Components
Tectum/corpora quadrigemina, tegmentum, cerebral aqueduct, cerebral peduncles, substantia nigra, various nuclei and fasciculi.

Functions
Associated with motor pathways via the basal ganglia; motivation and habituation via dopaminergic pathways via substantia nigra; helps relay information for vision and hearing.
Segen's Medical Dictionary. © 2012 Farlex, Inc. All rights reserved.

mes·en·ceph·a·lon

(mes'en-sef'ă-lon) [TA]
That part of the brainstem developing from the middle of the three primary cerebral vesicles of the embryo. In an adult, the mesencephalon is characterized by the unique conformation of its roof plate, the lamina of the mesencephalic tectum, composed of the bilaterally paired superior and inferior colliculi, and by the massive paired prominence of the crus cerebri at its ventral surface. Prominent cell groups of the mesencephalon include the motor nuclei of the trochlear and oculomotor nerves, the red nucleus, and the substantia nigra.
Synonym(s): midbrain.
[G. mes- middle + G. enkephalos, brain]
Medical Dictionary for the Health Professions and Nursing © Farlex 2012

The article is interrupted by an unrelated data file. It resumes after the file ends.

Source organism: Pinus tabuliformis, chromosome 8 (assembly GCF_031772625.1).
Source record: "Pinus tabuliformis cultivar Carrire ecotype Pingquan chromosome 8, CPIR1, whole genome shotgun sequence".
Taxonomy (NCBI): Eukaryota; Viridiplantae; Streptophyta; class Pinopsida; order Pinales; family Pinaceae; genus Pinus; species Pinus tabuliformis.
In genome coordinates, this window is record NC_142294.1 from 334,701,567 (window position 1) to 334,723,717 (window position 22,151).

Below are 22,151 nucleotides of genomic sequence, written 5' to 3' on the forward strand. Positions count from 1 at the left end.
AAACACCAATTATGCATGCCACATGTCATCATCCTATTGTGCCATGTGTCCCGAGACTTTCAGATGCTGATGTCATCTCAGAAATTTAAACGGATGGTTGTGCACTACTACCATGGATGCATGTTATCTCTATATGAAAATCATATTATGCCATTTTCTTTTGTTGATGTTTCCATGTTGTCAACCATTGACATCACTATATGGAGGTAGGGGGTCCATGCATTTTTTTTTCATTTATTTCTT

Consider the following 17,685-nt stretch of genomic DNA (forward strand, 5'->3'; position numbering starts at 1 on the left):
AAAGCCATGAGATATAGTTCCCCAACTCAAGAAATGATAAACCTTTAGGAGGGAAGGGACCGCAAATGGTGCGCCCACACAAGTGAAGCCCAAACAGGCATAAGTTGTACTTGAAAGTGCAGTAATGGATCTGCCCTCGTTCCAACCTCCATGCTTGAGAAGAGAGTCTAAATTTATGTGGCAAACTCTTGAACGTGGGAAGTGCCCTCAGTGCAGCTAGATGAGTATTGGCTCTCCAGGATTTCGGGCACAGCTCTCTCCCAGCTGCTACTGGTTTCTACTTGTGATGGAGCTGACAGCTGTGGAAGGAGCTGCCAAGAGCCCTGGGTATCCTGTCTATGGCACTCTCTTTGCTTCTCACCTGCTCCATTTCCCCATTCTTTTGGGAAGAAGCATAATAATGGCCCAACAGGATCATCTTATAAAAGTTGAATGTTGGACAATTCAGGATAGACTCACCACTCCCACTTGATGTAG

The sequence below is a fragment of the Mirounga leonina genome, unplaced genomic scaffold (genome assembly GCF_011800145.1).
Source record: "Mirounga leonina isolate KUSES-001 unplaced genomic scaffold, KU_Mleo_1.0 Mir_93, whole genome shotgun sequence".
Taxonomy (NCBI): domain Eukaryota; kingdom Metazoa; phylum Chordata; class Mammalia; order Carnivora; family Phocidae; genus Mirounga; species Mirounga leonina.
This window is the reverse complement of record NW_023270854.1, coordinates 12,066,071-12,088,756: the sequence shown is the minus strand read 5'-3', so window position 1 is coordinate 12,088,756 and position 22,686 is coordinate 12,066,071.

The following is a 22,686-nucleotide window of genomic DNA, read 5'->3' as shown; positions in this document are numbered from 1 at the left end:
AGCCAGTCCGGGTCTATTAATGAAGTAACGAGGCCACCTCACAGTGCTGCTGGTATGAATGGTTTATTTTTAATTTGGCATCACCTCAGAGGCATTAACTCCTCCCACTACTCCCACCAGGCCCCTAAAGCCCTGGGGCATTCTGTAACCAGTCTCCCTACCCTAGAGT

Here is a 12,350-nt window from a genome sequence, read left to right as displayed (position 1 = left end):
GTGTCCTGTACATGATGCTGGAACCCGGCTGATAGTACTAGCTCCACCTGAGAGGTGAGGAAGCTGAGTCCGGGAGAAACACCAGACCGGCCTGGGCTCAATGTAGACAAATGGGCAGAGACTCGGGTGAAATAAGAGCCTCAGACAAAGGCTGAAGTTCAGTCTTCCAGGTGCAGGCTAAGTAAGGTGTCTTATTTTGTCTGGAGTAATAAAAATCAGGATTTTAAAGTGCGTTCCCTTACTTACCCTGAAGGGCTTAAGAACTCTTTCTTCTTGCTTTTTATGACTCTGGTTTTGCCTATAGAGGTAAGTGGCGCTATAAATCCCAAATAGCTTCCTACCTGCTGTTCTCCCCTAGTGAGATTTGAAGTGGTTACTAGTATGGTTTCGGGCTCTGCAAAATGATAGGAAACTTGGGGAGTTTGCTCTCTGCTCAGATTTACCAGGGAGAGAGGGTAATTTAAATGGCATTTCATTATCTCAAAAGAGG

midbrain

or

mesencephalon

that part of the brain lying between the forebrain and hindbrain. It contains the optic lobe and is particularly concerned with hearing and sight. see FOREBRAIN, HINDBRAIN.
Collins Dictionary of Biology, 3rd ed. © W. G. Hale, V. A. Saunders, J. P. Margham 2005

mes·en·ceph·a·lon

(mes'en-sef'ă-lon) [TA]
That part of the brainstem developing from the middle of the three primary cerebral vesicles of the embryo. In an adult, the mesencephalon is characterized by the unique conformation of its roof plate, the lamina of the mesencephalic tectum, composed of the bilaterally paired superior and inferior colliculi, and by the massive paired prominence of the crus cerebri at its ventral surface.
Synonym(s): midbrain.
[G. mes- middle + G. enkephalos, brain]
Medical Dictionary for the Dental Professions © Farlex 2012
References in periodicals archive ?